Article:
Geri-Antics: The Slap Heard ‘Round the World
Published 11:02 am Sunday, April 3, 2022
It’s been over a week since both Will Smith and Chris Rock made fools of themselves in public and the media can’t get enough of it.
One must wonder if perhaps the buzz was the intended objective for one or both of the performers.
Just as children bully other children for any perceived physical anomaly, Chris Rock acted like a childish bully calling out Smith’s wife for an autoimmune disease which has rendered her bald.
At first, Smith good-naturedly laughed at Rock’s joke. But as soon as he saw his wife’s discomfort, he jumped up and perpetrated the physical assault on the comedian who moments prior made him laugh.
And just like a child seeking their parent’s attention and willing to accept negative attention in lieu of accolades, both men got that attention in spades.
As it so often does, the media once again provided reams of print publicity and broke the sound barrier with audio and video replays.
Which causes me to ponder — How many times have we seen footage of a felon who flashes an evil grin at the cameras? They are well-aware that they’ve achieved notoriety and that their photo and name will be publicized around the world.
Now, let’s imagine what might happen if whenever any offense to humanity occurred, a part of the perpetrator’s punishment was that their names and likenesses were forever banned from publication of any kind? Even jailhouse infamy would be negated, as other prisoners wouldn’t know each other’s crimes.
Think for a moment of a highly publicized crime. Are you more likely to remember the names and likeness of the victim or of the criminal?
Whose face did you see on TV every day of the O.J. Simpson trial? Did you hear more about the children killed in school shootings or the life story of the shooter and speculations as to what caused him to act out?
Some agents and PR firms are known to plant negative publicity just to keep their client’s names in the public eye.
It has been suggested that Janet Jackson’s wardrobe malfunction at the Super Bowl was an example of just such publicity-seeking by either her own representatives or that of Justin Timberlake who allegedly caused the costume to reveal Ms. Jackson’s breast..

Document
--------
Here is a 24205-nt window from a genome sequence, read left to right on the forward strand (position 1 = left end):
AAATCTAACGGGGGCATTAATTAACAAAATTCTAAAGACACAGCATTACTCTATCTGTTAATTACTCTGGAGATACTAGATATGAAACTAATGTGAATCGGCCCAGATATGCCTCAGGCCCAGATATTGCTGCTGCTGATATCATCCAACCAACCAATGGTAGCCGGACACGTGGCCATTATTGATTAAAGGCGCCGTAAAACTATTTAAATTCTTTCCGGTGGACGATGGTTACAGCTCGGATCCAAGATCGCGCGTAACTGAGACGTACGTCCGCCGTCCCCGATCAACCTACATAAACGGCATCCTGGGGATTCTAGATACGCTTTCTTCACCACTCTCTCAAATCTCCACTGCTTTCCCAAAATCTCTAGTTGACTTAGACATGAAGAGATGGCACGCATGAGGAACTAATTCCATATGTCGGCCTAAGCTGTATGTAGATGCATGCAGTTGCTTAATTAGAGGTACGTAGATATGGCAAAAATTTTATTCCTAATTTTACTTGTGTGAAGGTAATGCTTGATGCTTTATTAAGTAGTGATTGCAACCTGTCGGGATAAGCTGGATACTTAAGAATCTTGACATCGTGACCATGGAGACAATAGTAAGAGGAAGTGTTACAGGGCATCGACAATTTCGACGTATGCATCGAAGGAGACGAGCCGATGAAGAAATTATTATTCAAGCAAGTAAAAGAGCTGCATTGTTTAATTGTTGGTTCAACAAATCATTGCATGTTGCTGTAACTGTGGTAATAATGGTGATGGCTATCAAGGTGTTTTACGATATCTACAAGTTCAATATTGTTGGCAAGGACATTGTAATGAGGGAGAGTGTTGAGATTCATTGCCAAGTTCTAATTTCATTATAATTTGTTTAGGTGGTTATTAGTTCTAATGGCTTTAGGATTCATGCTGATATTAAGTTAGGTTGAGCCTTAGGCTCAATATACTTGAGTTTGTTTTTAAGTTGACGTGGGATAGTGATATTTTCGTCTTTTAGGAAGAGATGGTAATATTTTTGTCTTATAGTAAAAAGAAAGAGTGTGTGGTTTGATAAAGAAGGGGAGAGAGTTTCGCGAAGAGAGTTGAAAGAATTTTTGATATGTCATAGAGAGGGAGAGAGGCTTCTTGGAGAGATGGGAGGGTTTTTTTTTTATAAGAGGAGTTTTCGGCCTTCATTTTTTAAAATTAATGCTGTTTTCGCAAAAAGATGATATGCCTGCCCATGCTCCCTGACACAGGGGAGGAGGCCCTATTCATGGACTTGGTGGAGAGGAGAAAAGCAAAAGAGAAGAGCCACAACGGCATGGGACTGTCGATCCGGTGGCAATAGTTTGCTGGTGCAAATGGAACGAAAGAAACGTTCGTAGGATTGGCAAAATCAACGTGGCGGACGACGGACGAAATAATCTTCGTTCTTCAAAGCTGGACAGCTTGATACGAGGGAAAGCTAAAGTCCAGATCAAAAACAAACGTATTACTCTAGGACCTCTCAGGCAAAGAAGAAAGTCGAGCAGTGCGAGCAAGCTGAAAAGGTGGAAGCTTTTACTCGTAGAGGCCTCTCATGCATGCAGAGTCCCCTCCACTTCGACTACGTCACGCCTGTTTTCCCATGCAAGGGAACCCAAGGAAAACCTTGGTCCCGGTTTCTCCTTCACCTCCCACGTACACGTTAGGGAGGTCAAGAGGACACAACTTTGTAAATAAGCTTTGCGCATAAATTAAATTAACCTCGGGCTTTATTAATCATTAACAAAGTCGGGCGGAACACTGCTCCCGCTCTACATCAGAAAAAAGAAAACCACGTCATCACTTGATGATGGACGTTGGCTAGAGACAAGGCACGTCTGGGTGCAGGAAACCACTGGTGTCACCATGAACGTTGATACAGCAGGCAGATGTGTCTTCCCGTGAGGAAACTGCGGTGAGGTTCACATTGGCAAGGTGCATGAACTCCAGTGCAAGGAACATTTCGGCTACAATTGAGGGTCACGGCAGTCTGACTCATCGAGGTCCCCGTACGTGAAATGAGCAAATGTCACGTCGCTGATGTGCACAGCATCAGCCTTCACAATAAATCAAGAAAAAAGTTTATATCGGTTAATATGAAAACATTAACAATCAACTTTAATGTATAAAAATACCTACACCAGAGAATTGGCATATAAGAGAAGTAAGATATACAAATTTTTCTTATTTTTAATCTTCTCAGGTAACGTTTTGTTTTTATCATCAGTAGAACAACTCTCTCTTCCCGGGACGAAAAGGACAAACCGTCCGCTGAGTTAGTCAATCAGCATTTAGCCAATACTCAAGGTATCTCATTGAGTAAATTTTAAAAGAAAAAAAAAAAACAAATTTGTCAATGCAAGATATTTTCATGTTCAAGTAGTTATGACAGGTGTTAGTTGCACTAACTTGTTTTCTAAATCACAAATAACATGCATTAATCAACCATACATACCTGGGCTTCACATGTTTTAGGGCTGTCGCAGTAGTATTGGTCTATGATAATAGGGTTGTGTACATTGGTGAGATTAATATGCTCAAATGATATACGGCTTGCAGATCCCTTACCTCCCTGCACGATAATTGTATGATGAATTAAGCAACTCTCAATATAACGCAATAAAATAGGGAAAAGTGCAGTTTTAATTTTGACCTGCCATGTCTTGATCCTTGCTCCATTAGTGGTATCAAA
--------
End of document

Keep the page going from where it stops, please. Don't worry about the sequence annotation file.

So I ask you — is it just possible that the Oscar Night confrontation might have been a staged publicity ploy or were both actors, (who have been in the public eye long enough to know the impact of their actions) just guilty of poor judgement?
As a member of the journalistic community, I’d like to go on record as saying ‘Who Cares’. What I want to know is why we continue to give this matter air time.
More importantly, why is this worthy of even one moment of attention when every single day nearly 20 people per minute are physically abused by an intimate partner in the United States. During one year, this equates to more than 10 million women and men who fall victim to far worse abuse than a staged slap on the face.
We seldom hear of these assaults until they result in loss of life.
I submit the reasons for this gross lack of our attention are multi-faceted: 1) There is still a stigma about disclosing abuse that occurs in the privacy of one’s home, 2) Fear of retribution prevents many victims from reporting the abuse. 3) No matter the severity of the abuse, nothing short of murder sells.
You might surmise that as a journalist, I just gave the topic of the smack heard ’round the world even more longevity; however, I hope that you will consider my conjecture that we, (the public and the media) are culpable for continuing to perform CPR on a,’dead horse’ that should never have been resuscitated beyond the apron of the Oscar stage.
Rather, we must stop making victims and heroes out of those who act/react impulsively and against society’s mores.
Shine the spotlight on the good deeds happening every day in your own world and allow the klieg lights to go dim on the world’s stage.
Anne Carmichael’s column Geri-Antics , which appears in many newspapers, can be reached at email@example.com